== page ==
Not All Plastic Banned as New Grocery Bag Law Takes Effect

Many stores will offer sturdier plastic bags with handles that comply with the new law

The new ban on plastic grocery bags in Chicago goes into effect Aug. 1, but many stores won't ditch the plastic completely.

While the flimsy plastic bags that have become synonymous with many grocery stores will no longer be available, sturdier plastic bags will join the ranks of the reusable cloth bags in their place.

The law, which was approved by City Council last year, allows stores to hand out "reusable plastic bags" that are at least 2.25 mils thick. The bags must also have handles and be able to hold at least 22 pounds of groceries at least 125 times.

Mariano's is one of the only large retail grocery stores that plans to completely do away with plastic, which is arguably the whole point of the ban. Beginning Aug. 1, the store will offer paper bags for free or reusable cloth bags for purchase as low as $1.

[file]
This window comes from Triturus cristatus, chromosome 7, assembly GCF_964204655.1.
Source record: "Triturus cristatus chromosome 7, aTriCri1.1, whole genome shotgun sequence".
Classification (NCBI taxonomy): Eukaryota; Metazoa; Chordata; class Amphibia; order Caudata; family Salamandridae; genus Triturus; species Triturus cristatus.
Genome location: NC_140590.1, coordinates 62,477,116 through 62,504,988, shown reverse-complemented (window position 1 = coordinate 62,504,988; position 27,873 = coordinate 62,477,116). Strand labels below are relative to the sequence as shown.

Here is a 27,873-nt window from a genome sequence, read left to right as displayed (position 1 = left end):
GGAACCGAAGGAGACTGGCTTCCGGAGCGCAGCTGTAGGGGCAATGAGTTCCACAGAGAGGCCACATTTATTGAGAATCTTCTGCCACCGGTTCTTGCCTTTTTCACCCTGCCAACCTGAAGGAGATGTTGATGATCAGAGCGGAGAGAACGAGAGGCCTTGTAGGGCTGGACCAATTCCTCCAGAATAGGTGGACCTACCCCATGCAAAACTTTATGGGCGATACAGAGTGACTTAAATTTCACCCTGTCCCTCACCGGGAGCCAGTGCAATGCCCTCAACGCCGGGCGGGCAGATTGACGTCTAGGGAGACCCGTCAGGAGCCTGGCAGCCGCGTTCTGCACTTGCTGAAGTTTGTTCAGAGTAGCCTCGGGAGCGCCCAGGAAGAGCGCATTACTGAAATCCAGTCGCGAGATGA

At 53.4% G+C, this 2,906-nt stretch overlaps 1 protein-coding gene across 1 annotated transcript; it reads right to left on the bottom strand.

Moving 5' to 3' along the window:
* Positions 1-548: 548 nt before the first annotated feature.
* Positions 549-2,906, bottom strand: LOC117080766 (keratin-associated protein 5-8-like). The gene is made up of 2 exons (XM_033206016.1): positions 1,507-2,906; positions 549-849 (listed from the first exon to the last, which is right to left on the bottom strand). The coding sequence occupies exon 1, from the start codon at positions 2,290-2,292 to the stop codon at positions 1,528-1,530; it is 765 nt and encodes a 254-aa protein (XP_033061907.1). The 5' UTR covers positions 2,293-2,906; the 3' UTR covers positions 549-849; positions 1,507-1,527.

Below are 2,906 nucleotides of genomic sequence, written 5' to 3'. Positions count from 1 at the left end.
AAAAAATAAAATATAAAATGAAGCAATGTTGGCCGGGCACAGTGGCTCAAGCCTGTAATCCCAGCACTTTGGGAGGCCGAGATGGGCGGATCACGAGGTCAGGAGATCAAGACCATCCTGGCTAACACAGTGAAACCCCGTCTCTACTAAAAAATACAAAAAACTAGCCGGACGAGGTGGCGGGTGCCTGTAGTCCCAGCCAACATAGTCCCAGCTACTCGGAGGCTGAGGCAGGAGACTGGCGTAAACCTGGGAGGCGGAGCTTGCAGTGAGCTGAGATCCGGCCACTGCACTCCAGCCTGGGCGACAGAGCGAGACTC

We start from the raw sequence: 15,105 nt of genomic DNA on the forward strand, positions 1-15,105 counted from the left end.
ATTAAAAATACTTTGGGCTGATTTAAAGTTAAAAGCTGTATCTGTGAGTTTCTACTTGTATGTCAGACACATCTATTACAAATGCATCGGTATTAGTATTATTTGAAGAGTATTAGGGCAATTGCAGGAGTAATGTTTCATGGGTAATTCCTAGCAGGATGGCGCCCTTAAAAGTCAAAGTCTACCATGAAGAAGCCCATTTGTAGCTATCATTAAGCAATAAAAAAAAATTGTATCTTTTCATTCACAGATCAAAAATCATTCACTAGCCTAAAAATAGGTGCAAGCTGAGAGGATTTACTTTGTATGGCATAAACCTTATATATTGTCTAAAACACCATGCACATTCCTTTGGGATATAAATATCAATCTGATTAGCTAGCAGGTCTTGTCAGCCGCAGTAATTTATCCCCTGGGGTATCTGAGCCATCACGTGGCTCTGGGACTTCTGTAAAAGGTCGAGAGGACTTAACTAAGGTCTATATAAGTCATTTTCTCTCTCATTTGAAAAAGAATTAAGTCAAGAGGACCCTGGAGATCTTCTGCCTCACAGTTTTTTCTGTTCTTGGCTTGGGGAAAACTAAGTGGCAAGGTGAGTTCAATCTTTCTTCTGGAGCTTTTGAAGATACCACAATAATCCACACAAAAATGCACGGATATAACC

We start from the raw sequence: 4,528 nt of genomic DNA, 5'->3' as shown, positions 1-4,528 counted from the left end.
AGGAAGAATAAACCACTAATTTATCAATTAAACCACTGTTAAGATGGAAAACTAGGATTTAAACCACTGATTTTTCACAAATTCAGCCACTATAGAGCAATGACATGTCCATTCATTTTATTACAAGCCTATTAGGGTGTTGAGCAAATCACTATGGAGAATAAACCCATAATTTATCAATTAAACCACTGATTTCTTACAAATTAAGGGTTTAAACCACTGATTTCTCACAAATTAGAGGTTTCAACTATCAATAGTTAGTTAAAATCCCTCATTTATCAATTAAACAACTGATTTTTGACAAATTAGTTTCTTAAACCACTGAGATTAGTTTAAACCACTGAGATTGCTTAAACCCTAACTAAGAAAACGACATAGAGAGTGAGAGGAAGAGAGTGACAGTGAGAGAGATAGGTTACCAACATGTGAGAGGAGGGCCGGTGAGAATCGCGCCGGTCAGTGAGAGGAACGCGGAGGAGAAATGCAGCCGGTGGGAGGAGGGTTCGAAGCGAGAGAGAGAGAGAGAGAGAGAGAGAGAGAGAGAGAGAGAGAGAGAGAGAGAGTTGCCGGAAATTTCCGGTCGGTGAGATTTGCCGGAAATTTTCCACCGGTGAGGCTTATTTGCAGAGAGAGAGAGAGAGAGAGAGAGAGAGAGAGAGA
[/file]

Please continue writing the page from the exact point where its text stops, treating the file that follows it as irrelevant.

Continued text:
Jewel-Osco, Target and Walmart will offer the sturdier reusable plastic bags that comply with the law for no purchase in addition to the reusable cloth bags for a cost.

According to a Jewel spokesperson, the grocery store will have several choices for bags. This includes the free sturdy plastic bag and "several styles" of reusable bags that cost as little as 10 cents.

Walmart and Target will also offer the free reusable plastic bags, with Target retaining the 5-cent discount incentive for shoppers who bring the plastic bags back to reuse, according to the Chicago Tribune.

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